Avoiding Compromises with Decisiveness

Decisions have a domino effect: each one can influence the next.  Just as the first domino in a long line of dominos can make the last domino fall, each decision we make can positively or negatively affect the next decision we make. Every decision matters.

Now imagine a life free of regret, where thinking about the previous day would not mean wishing for a chance to rethink those decisions already made. Decisiveness gives us the opportunity to make choices right the first time, and every time after that, so that we can live free of such regret. The ability to make decisions based on sound morals, wise priorities, and accurate information is a challenging, but deeply rewarding, character strength.

Decisiveness does not guarantee the absence of disappointment. However, when we base our decisions on what we believe to be the morally right choice, even a disappointing outcome does not necessitate regret. By making difficult decisions based on a code of character, we can face the results—good or bad—with the confidence that we made the best decision possible.

Being decisive and making the right choice can be as big as finalizing a major project that will affect many, or as simple as a small decision I made recently.  The choice I faced affected no one except my own conscience.  I had been cleaning dying plants out of my flower bed, and my gardening had produced a small pile of debris.  My first thought was, I can’t just throw it in the polycart because of the mandatory yard waste recycling during this time of the year. And if I did, my trash wouldn’t get picked up, and I don’t buy yard waste bags because we mulch our grass clippings.  My next idea was to put the waste in the dark lawn & leaf bags—and no one would ever know.  As I was deciding that this would be the easiest solution, it occurred to me it wasn’t the right solution.  I knew there was an ordinance requiring certain things to be done with yard waste during the summer months, and to decide to ignore that fact, simply because I saw the amount of yard waste I had as small, wouldn’t be right. I finally decided not to put the debris with my regular trash.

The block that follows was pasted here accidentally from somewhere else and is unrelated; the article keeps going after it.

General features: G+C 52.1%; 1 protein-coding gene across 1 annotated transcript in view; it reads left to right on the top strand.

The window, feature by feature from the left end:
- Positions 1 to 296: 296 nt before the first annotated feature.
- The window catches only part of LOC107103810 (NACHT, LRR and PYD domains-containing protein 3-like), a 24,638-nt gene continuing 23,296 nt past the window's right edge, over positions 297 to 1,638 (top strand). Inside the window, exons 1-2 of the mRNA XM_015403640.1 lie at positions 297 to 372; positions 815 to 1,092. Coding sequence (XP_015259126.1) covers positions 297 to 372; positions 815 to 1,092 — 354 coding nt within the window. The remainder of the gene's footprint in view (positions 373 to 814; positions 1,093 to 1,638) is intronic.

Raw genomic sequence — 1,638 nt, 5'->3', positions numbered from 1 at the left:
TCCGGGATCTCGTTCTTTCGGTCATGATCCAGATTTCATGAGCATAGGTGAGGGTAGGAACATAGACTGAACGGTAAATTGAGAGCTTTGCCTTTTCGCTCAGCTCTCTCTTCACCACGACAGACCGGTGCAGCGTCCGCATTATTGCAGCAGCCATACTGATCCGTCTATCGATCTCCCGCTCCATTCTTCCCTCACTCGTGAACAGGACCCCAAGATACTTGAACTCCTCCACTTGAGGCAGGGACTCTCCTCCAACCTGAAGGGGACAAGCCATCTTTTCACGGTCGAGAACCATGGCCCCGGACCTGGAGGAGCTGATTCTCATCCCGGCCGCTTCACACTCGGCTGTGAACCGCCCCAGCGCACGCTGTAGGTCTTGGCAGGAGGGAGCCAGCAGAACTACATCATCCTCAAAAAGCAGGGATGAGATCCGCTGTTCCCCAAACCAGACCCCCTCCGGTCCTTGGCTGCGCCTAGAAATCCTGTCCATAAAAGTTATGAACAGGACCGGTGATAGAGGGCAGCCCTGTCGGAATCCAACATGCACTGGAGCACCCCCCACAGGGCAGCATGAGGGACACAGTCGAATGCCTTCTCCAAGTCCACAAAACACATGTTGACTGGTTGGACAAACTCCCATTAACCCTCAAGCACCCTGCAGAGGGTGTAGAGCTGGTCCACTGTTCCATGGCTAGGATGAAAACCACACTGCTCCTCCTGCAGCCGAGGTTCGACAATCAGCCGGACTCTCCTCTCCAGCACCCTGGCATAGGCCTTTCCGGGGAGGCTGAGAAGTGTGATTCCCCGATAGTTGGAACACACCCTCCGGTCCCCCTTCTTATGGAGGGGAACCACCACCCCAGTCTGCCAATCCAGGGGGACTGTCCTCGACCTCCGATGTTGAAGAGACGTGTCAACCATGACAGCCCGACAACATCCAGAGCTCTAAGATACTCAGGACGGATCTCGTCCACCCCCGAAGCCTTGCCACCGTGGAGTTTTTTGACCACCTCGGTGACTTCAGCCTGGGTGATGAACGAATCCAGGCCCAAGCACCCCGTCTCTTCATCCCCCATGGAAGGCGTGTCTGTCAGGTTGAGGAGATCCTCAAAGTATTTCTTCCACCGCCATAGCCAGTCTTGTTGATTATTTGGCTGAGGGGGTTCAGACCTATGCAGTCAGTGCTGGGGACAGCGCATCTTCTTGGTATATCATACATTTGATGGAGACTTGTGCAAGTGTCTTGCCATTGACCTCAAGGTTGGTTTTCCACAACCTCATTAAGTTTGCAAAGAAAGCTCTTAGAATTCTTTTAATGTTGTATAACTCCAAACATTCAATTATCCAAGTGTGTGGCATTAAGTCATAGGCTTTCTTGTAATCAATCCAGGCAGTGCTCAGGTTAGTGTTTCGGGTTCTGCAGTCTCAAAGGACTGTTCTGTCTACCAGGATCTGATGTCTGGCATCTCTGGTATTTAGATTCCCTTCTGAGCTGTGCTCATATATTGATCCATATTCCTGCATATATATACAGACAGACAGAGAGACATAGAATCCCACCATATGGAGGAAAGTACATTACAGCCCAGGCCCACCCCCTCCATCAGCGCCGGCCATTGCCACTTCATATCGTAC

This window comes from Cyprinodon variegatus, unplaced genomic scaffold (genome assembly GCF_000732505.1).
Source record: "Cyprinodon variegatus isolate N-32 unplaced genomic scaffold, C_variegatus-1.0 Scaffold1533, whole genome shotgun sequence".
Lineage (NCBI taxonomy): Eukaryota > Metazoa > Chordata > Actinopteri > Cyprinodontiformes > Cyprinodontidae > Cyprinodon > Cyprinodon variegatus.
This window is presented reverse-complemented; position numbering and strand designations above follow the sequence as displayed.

My yard waste quandary seemed like a very small choice. But I got to thinking that if we are decisive and hold ourselves to high standards with small decisions, we will find it easier to face larger, harder, and more tempting dilemmas down the road.

Those little decisions, after all, make a difference—just like little dominos. Eventually, if we are faithful to the standards of good character, our decisiveness will lead us to treat bigger and bigger dominos with the same good character. And we will be able to look back on all those choices, from the small to the great, without regret.


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